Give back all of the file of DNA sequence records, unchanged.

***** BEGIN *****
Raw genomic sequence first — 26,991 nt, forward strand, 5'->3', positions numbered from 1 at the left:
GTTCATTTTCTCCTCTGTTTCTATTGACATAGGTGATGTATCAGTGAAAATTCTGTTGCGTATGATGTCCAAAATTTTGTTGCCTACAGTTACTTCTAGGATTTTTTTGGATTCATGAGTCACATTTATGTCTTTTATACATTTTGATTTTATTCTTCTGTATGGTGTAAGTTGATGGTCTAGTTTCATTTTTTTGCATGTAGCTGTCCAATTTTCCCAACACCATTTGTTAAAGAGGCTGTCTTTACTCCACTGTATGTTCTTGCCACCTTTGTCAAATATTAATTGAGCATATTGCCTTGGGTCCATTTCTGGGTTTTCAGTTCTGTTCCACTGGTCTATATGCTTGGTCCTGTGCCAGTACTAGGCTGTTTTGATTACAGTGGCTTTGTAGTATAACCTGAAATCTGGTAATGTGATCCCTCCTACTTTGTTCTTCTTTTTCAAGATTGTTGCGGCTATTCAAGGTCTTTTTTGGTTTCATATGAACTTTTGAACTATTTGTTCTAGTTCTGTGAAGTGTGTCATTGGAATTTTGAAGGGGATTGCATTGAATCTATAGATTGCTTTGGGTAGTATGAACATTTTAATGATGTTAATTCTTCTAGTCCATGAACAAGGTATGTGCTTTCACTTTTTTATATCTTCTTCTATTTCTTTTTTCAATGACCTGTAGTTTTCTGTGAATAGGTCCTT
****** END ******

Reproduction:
Raw genomic sequence first — 26,991 nt, forward strand, 5'->3', positions numbered from 1 at the left:
GTTCATTTTCTCCTCTGTTTCTATTGACATAGGTGATGTATCAGTGAAAATTCTGTTGCGTATGATGTCCAAAATTTTGTTGCCTACAGTTACTTCTAGGATTTTTTTGGATTCATGAGTCACATTTATGTCTTTTATACATTTTGATTTTATTCTTCTGTATGGTGTAAGTTGATGGTCTAGTTTCATTTTTTTGCATGTAGCTGTCCAATTTTCCCAACACCATTTGTTAAAGAGGCTGTCTTTACTCCACTGTATGTTCTTGCCACCTTTGTCAAATATTAATTGAGCATATTGCCTTGGGTCCATTTCTGGGTTTTCAGTTCTGTTCCACTGGTCTATATGCTTGGTCCTGTGCCAGTACTAGGCTGTTTTGATTACAGTGGCTTTGTAGTATAACCTGAAATCTGGTAATGTGATCCCTCCTACTTTGTTCTTCTTTTTCAAGATTGTTGCGGCTATTCAAGGTCTTTTTTGGTTTCATATGAACTTTTGAACTATTTGTTCTAGTTCTGTGAAGTGTGTCATTGGAATTTTGAAGGGGATTGCATTGAATCTATAGATTGCTTTGGGTAGTATGAACATTTTAATGATGTTAATTCTTCTAGTCCATGAACAAGGTATGTGCTTTCACTTTTTTATATCTTCTTCTATTTCTTTTTTCAATGACCTGTAGTTTTCTGTGAATAGGTCCTT